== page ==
Beacon Lesson Plan Library

Putting It On Paper

Sharla Shults
Bay District Schools

Description

What are the essential parts of a business letter? Using Internet search methods students locate and print samples of two different business letter formats. Students write rough drafts of business letters inquiring when, where, and how math is used.

Objectives

The student refines vocabulary for interpersonal, academic, and workplace situations, including figurative, idiomatic, and technical meanings.

The student drafts and revises writing that: is focused, purposeful, and reflects insight into the writing situation; has an organizational pattern that provides for a logical progression of ideas; has effective use of transitional devices that contribute to a sense of completeness; has support that is substantial, specific, relevant, and concrete; demonstrates a commitment to and involvement with the subject; uses creative writing strategies as appropriate to the purpose of the paper; demonstrates a mature command of language with precision of expression; has varied sentence structure; and has few, if any, convention errors in mechanics, usage, punctuation, and spelling.

The student produces final documents that have been edited for: correct spelling; correct punctuation, including commas, colons, and common use of semicolons; correct capitalization; correct sentence formation; correct instances of possessives, subject/verb agreement, instances of noun/pronoun agreement, and the intentional use of fragments for effect; and correct formatting that appeals to readers, including appropriate use of a variety of graphics, tables, charts, and illustrations in both standard and innovative forms.

Materials

-Overhead projector
-Overhead marking pens
-Copies of documents found in the associated file (See Teacher Preparation for list.)
-Folders – one per student (distributed and labeled on Day 1)
-Red marking pens – one per student
-Copies of Student Peer Editing Rubric – one per student (See Associated File of the Lesson Plan ‘What Interests You?’)
-Printed copies of the list of occupations from Web site (See Teacher Preparation Note under Step #8)
-Reteaching or practice worksheets as needed to reinforce basic skills

Preparations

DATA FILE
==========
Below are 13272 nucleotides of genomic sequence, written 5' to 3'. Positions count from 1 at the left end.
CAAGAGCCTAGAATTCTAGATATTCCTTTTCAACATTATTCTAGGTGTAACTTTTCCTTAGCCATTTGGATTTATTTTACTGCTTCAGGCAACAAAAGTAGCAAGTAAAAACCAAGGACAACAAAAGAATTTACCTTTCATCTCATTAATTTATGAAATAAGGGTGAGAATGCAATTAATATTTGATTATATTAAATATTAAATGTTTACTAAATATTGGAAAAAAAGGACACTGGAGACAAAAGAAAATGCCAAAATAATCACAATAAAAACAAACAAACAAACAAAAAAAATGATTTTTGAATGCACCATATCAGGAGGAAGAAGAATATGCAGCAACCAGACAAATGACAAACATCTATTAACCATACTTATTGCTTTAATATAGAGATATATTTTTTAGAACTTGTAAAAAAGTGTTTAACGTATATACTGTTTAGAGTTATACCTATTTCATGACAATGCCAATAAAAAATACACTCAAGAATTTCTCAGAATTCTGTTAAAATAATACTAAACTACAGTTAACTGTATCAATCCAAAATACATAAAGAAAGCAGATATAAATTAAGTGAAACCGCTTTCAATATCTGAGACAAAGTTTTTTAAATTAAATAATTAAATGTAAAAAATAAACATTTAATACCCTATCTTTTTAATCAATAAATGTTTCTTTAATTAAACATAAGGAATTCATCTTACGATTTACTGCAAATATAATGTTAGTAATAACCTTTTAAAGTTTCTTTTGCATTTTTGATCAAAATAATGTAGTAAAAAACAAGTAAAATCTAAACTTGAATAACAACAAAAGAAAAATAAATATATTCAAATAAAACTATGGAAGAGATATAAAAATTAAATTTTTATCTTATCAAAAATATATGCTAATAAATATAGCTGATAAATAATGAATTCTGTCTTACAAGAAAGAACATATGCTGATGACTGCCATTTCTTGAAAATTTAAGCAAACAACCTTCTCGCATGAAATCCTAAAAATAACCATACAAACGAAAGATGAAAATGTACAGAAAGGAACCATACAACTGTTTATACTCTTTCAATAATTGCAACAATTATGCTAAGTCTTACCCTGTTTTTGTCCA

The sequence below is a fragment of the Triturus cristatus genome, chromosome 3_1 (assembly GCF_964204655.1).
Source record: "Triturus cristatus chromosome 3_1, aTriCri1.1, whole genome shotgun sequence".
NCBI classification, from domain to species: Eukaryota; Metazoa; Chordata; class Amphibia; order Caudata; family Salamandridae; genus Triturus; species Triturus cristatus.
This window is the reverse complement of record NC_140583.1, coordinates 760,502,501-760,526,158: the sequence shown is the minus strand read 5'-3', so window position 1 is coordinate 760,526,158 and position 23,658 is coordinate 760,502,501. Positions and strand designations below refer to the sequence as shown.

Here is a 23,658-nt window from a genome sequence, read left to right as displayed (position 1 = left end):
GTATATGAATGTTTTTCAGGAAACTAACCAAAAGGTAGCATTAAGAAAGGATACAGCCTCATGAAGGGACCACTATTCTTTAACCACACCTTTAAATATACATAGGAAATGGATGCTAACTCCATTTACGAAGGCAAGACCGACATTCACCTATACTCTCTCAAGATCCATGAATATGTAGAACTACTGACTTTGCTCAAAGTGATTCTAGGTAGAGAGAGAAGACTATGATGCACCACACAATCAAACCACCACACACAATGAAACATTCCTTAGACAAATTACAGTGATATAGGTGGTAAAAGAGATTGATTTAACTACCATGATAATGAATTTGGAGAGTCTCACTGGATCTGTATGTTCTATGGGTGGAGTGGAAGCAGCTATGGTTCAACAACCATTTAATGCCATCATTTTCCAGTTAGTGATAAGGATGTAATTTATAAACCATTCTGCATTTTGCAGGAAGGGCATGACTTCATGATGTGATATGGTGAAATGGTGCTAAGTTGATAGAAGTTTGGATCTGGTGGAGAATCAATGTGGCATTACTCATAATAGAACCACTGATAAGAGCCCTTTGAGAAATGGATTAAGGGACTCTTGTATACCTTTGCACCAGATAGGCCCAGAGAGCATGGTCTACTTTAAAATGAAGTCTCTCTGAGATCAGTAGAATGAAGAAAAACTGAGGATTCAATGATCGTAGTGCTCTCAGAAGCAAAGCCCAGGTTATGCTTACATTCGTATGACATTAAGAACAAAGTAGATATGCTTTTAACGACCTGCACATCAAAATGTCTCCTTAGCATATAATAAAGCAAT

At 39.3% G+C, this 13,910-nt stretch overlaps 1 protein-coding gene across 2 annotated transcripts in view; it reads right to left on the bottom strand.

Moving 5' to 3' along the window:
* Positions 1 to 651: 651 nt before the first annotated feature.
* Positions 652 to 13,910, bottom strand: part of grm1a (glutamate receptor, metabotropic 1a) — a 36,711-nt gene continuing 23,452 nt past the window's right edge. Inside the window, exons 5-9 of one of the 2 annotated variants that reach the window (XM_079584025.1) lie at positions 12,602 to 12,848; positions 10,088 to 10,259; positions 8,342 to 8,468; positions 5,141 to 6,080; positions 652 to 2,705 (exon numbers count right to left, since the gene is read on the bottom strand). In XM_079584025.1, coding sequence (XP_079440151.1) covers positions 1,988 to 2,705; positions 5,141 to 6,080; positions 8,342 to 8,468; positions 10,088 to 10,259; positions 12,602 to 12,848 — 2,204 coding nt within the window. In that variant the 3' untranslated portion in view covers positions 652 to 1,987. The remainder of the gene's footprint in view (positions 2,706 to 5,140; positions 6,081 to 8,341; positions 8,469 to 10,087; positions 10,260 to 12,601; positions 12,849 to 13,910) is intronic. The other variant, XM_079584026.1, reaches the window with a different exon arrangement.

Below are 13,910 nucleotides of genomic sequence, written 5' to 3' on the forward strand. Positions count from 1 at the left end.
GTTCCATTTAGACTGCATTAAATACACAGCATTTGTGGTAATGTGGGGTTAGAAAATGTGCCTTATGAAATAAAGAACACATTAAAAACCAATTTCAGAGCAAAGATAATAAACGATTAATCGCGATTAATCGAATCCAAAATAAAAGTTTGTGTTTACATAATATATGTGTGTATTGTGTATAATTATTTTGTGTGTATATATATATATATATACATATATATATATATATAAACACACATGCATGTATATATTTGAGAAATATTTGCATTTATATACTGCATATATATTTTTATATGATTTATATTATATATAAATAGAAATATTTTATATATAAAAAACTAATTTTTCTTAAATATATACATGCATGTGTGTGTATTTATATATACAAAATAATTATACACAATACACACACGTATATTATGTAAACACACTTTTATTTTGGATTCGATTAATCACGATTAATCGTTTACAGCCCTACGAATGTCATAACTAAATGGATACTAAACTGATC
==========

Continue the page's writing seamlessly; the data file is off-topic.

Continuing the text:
1. Schedule computers, if necessary.

2. Download, print, and reproduce as transparencies: Bad Boy Business Letter, Correct Usage and Appearance, Corrected Bad Boy Business Letter and Corrections (see Associated File).

3. Set up overhead with transparency of Bad Boy Business Letter on display as students enter the classroom. Have overhead pens at the station ready for students to use.

4. Download and duplicate copies, one per student, of the following documents found in the Associated File:
a) Student Daily Log Sheet Day 3
b) The Eight Essential Parts to a Business Letter
c) Requirements for the Body of the Business Letter

5. Download and print one copy of the Teacher Checklist for Internet Exploration.

6. Have folders ready to distribute to each student.

7. Secure enough red marking pens – one per student.

8. Download a copy of the Student Peer Editing Rubric (see Associated File of Day 2) and duplicate one per student.

Procedures

Day 3 of the unit [The Math Connection]
Since this unit requires students to mail letters, inform them that two stamps are required: One for the letter and the other for a SASE (self-addressed stamped envelope.

1. Select a student to help in the distribution of the folders. Return Student Daily Log Day 2 – Paragraphs Final for inclusion in the folders.* Instruct students to look over the paragraphs very carefully and make mental notes of the places and types of errors that occurred in the writing. Reemphasize the expectations as defined by the criteria in the Student Peer Editing Rubric that is included in the documents in the folders.

* If this became a homework assignment the day before because of class time, collect papers for formative assessment.

2. Distribute the Student Daily Log Day 3 (see Associated File) to each student. Tell students to record the common errors on the daily log sheet.

3. After the distribution of folders and papers, ask students if it really makes any difference how we communicate our thoughts in a letter? Discuss the way we speak vs. the way we write.

4. Display the Correct Usage & Appearance Transparency of a proper business letter on the overhead projector. (See Associated File.) Go over thoroughly with students, and then display the Bad Boy Business Letter Transparency (see Associated File.)